Then there's China, where digital mixes 90 percent. Some restaurants with high in-store traffic use lockers for couriers to pick up food without entering the dining room. 

    "We're always testing and learning new ways to meet the needs of our customers," Kempczinski said. 

    Numerous quick-service chains tested smaller formats and drive-thru-only prototypes amid the pandemic as customers flocked to the channel—a migration that doesn't appear to be going away. Chick-fil-A, Chipotle, Jack in the Box, and Captain D's, are some of the bigger names that have gone this route. 

    McDonald's—the largest restaurant company in the world—finished Q2 with 40,801 stores globally. That included 13,445 in the U.S., 10,137 in International Operated Markets, and 17,219 in International Developmental Licensed Markets.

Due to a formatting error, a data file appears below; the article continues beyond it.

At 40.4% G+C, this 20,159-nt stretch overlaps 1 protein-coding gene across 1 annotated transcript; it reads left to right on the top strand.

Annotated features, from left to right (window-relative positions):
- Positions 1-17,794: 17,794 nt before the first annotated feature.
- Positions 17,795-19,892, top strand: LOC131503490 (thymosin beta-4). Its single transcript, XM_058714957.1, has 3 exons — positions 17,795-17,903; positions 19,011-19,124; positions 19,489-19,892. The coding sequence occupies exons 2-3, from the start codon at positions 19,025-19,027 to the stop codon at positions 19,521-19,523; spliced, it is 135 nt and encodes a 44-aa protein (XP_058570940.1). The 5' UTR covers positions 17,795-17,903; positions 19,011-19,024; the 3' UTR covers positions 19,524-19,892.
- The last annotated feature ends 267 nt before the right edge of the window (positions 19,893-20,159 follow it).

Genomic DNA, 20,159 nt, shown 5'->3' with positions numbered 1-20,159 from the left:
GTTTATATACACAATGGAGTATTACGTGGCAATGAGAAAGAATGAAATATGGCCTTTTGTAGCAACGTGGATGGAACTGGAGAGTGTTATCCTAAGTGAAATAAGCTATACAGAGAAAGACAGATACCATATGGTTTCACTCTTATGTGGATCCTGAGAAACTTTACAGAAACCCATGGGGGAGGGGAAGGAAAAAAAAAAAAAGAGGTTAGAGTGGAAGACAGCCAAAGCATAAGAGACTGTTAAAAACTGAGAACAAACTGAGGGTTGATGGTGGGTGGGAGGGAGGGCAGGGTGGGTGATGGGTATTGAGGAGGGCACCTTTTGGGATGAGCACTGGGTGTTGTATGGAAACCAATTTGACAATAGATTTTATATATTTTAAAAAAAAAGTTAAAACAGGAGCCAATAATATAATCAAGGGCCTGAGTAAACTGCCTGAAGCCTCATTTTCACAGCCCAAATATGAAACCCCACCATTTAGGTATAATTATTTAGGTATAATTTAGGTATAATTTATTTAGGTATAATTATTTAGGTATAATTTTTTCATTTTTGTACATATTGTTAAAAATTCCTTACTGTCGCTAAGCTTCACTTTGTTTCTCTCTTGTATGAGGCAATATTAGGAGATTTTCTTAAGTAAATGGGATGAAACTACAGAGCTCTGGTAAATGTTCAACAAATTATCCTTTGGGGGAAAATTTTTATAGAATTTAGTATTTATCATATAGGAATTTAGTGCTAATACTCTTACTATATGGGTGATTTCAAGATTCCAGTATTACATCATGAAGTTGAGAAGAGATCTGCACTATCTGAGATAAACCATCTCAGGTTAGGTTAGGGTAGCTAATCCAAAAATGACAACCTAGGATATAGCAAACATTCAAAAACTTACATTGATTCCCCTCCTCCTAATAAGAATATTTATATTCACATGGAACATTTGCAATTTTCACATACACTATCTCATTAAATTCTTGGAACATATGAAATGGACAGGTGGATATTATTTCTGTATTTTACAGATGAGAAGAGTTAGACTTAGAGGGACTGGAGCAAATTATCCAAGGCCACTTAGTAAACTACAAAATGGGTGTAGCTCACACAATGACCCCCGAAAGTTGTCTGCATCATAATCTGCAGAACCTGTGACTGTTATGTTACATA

Prioritization of development is a distinct change for McDonald's as the past several years have mostly been around reinvestment and reimaging. The chain's U.S. market saw net unit growth in 2022, which hadn't happened in eight years. It's the same situation internationally; Kempczinski said the growth in many large International Operated Markets (i.e. U.K., France, Canada, Germany, Australia) "has been pretty anemic compared to what we think is the opportunity." 

    Consistently high same-store sales figures are justifying further development. In the second quarter, U.S. comps rose 10.3 percent, rolling over a 3.7 percent increase in 2022. International Operated Markets lifted 11.9 percent (on top of 13 percent last year) and International Developmental Licensed Markets grew 14 percent (on top of 16 percent last year).